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Husband and Wife Killed in Omaha Small Plane Crash

A husband and wife died in a small plane crash in Omaha, Nebraska, on May 27, 2018. The plane crashed at Millard Airport at around 8:45 a.m. local time after veering down the runway for takeoff. Rescuers noted that as they arrived the plane was on fire, sending black smoke into the air. One of the victims died in the crash while the other died from injuries later in the hospital. The small plane crash highlights some of the dangers of flying in personal aircraft.

Nebraska Plane Crash Victims Identified 

Killed in the plane crash were David Steier, a 63-year-old accountant, and his wife Arlene Steier, 61-years-old. David died at the scene while Arlene died from her injuries at CUMC Bergan.

The Steiers were well-known in the Omaha aviation community as both David and Arlene had their pilot's licenses for many years. It is not clear who was flying the 1962 Beechcraft Bonanza P35 when it crashed.

Arlene was heavily involved in the aviation community, sharing her passion for flying with children and teens, and taking part in local university aviation explorer's programs. In 2018, Gov. Pete Ricketts appointed Arlene to the Nebraska Aeronautics Commission. In announcing the appointment, Arlene noted that since 9/11 it is impossible to go to the airport and watch the airplanes coming and going, making aviation more mysterious. This made her concerned about a potential pilot shortage, as children are less exposed to aviation than they were in the past.

Lauren Miltenberger, David and Arlene's daughter, said her parents often took flights over Omaha for fun and may not have been traveling anywhere. She remembered them as beloved parents and grandparents and said the family would honor their beautiful memory.

NTSB Investigating Crash at Millard Airport 

Although the investigation is still in its early stages, witnesses said it was not likely that the weather was a factor in the crash, with high visibility, clear skies and winds at eight miles per hour. Investigators said the plane crashed only moments after it took off, cartwheeling down the runway.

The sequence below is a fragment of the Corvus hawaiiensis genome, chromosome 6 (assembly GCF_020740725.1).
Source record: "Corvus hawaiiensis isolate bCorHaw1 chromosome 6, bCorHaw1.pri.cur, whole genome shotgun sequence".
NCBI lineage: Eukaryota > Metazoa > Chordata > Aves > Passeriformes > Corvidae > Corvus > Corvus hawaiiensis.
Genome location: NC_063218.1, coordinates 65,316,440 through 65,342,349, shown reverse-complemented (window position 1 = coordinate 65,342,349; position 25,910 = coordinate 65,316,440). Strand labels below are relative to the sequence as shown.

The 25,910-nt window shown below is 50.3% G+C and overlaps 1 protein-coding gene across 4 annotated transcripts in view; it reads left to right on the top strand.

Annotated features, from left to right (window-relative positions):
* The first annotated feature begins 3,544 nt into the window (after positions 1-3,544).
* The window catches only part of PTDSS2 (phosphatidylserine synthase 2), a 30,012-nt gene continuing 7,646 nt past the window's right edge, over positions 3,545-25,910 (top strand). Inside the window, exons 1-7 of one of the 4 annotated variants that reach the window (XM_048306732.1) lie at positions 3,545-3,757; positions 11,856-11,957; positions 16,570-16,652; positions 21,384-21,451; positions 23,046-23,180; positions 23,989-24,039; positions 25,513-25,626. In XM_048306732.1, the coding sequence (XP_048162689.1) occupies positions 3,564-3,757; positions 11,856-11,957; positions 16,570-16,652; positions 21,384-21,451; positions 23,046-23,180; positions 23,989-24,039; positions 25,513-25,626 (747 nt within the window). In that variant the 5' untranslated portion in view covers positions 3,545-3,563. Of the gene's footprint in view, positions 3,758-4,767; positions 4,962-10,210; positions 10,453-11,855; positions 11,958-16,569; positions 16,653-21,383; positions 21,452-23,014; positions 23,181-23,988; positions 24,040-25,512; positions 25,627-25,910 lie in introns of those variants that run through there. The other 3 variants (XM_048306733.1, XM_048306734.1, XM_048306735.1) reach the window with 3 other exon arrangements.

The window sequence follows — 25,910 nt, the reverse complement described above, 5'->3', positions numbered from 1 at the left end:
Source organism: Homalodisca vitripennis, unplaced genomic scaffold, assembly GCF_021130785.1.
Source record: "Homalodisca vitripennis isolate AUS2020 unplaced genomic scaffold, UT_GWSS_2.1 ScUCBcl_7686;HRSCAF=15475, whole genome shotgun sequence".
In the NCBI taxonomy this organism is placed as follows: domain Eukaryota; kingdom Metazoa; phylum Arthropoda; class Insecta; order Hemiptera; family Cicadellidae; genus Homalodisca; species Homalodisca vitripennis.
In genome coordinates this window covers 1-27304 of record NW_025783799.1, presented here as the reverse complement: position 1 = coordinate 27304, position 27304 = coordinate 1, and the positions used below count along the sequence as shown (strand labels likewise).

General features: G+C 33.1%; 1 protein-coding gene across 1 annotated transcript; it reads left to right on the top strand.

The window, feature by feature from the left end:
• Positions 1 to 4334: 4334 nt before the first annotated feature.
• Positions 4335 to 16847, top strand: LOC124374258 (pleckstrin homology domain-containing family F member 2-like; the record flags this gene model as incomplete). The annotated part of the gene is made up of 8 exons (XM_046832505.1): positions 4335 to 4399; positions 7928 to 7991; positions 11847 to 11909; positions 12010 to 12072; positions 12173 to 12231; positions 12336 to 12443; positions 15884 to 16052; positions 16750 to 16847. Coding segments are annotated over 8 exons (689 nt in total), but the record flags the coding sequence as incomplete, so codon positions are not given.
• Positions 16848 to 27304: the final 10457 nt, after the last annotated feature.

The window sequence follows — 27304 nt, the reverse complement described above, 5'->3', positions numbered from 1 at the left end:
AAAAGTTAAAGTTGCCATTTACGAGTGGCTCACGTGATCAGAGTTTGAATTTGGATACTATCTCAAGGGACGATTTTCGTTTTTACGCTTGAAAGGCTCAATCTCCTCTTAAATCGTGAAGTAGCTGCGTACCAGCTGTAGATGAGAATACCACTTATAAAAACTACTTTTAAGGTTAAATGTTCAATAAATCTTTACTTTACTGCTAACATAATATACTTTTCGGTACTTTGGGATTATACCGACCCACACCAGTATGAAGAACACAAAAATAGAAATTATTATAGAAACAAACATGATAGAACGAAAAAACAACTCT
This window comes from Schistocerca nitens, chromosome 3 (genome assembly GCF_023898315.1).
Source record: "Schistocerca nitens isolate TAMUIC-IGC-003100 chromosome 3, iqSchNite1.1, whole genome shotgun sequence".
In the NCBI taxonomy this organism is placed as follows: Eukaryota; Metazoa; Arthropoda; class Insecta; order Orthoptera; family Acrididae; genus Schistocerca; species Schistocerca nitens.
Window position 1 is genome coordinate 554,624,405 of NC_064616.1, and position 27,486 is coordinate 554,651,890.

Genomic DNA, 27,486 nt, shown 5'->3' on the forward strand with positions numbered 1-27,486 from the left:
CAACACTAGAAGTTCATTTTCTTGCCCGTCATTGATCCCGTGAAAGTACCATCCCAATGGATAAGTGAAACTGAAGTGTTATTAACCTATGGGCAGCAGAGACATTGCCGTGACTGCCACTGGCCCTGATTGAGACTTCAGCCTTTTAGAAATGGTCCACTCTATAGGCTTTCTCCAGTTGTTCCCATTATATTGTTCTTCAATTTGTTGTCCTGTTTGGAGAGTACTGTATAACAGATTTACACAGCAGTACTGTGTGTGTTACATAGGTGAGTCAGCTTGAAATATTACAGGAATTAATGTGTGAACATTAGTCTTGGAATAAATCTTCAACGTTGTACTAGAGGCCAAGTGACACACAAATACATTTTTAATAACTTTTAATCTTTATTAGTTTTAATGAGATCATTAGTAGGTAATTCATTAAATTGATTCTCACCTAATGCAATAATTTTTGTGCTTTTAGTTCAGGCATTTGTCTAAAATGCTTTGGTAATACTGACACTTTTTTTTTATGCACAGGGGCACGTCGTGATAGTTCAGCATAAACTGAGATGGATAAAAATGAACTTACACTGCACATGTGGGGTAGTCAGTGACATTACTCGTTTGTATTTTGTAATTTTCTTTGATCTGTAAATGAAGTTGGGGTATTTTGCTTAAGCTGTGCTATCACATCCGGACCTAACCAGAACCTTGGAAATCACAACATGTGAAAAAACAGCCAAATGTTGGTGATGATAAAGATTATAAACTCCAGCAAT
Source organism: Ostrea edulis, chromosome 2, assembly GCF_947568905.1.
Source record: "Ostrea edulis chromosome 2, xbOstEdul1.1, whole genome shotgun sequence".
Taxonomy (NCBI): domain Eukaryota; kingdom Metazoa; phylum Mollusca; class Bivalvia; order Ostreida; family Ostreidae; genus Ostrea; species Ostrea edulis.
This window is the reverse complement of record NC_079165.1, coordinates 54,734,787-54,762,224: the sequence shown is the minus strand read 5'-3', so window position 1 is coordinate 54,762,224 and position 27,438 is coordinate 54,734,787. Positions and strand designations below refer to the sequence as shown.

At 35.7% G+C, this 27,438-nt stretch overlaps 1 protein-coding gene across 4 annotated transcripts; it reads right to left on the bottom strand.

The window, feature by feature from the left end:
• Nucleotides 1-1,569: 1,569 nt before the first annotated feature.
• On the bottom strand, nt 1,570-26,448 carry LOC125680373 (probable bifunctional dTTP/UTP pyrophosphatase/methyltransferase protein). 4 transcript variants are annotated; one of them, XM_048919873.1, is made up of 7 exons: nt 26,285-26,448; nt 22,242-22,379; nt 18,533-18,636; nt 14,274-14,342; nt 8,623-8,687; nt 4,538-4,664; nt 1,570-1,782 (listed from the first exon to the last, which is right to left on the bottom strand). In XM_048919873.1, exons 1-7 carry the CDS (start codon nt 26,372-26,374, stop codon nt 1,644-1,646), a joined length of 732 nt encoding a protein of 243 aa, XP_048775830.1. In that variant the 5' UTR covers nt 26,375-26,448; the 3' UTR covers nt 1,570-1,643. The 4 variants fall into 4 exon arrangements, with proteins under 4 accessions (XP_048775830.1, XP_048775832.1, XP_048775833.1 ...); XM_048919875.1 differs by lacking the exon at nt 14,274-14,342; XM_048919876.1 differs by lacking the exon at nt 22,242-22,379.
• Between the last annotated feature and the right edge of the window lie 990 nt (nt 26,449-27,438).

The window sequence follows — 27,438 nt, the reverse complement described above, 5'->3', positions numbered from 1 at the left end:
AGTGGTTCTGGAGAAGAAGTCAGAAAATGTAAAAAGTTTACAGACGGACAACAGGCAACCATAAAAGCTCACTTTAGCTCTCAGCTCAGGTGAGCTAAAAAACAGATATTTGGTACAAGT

Included in the investigation are two videos of the plane crash, which the NTSB will review. Millard Airport was closed on Sunday during the investigation but reopened after the Beechcraft was moved to a hangar near the crash scene. The plane, which landed with its tail in the air, was damaged by the fire, which could affect the evidence available to investigators. In addition to the physical evidence, investigators will also look at the pilots, their training, weather conditions, and any other factors that may have played a role in the crash. Radio calls will help determine who was flying the plane.

Assisting the NTSB is a representative from the company that manufactures the Beechcraft's engine-Continental Motors-and the Federal Aviation Administration.

A preliminary report is typically released within a few weeks of a crash, while a full report could take a year or more. The Beechcraft does not have a black box, but other equipment on the plane could provide vital data about the crash.

Investigators Note the Possibility of Another Plane Associated with the Incident 

In an initial briefing, Aaron Sauer, senior air safety investigator with the NTSB, said the plane was only airborne for a few moments before it crashed to the right of the runway. Investigators are not sure where the plane was headed, but said there might have been another plane on the same trip that departed before the plane carrying the Steiers.

Witnesses Describe Pilots Struggling with Airport Fence 

People who live near the crash site told reporters that a barbed wire fence at the airport gave pilots some difficulty, including some who struggled to clear the fence.

"I saw a number of pilots miss that fence on approach (and have to adjust)," said Jeff Sheehan. "Something happened there where he went into that (ground) hard."

Witness Steve Michael is a pilot with 24 years' experience. He told the Omaha World-Herald the plane swerved as it sped up for take-off, lifted 20 feet into the air, then dipped to one side causing a wing to hit the ground and sending the plane cartwheeling. As it attempted take-off, the plane crossed two grassy strips next to the runway, making it appear the pilot had lost control of the aircraft and was trying to regain it.

Michael and a mechanic who was with him ran to the plane to see if there was anything they could do. According to Michael, Arlene Steier was ejected from the plane and was still breathing when they made their way to her.

The last fatal crash at Millard Airport was in December 2005. In that crash, three people were killed when the plane they were in crashed shortly after it took off.

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